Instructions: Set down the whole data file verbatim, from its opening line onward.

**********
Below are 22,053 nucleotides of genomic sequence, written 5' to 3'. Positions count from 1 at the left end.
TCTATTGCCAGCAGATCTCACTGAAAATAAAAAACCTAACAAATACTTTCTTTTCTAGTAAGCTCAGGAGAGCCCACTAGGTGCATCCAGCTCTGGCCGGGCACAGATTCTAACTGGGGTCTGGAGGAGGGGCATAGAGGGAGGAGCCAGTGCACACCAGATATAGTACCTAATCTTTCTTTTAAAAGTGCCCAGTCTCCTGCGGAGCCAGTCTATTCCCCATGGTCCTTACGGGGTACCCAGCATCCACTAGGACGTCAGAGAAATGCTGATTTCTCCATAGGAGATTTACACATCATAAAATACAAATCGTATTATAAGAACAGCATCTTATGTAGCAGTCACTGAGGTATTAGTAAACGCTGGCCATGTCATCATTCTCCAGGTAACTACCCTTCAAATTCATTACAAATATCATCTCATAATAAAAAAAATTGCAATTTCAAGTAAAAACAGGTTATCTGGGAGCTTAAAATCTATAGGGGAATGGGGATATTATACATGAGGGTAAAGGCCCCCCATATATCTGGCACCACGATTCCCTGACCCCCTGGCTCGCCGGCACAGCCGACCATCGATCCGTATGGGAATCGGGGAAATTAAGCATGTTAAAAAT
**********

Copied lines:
Below are 22,053 nucleotides of genomic sequence, written 5' to 3'. Positions count from 1 at the left end.
TCTATTGCCAGCAGATCTCACTGAAAATAAAAAACCTAACAAATACTTTCTTTTCTAGTAAGCTCAGGAGAGCCCACTAGGTGCATCCAGCTCTGGCCGGGCACAGATTCTAACTGGGGTCTGGAGGAGGGGCATAGAGGGAGGAGCCAGTGCACACCAGATATAGTACCTAATCTTTCTTTTAAAAGTGCCCAGTCTCCTGCGGAGCCAGTCTATTCCCCATGGTCCTTACGGGGTACCCAGCATCCACTAGGACGTCAGAGAAATGCTGATTTCTCCATAGGAGATTTACACATCATAAAATACAAATCGTATTATAAGAACAGCATCTTATGTAGCAGTCACTGAGGTATTAGTAAACGCTGGCCATGTCATCATTCTCCAGGTAACTACCCTTCAAATTCATTACAAATATCATCTCATAATAAAAAAAATTGCAATTTCAAGTAAAAACAGGTTATCTGGGAGCTTAAAATCTATAGGGGAATGGGGATATTATACATGAGGGTAAAGGCCCCCCATATATCTGGCACCACGATTCCCTGACCCCCTGGCTCGCCGGCACAGCCGACCATCGATCCGTATGGGAATCGGGGAAATTAAGCATGTTAAAAAT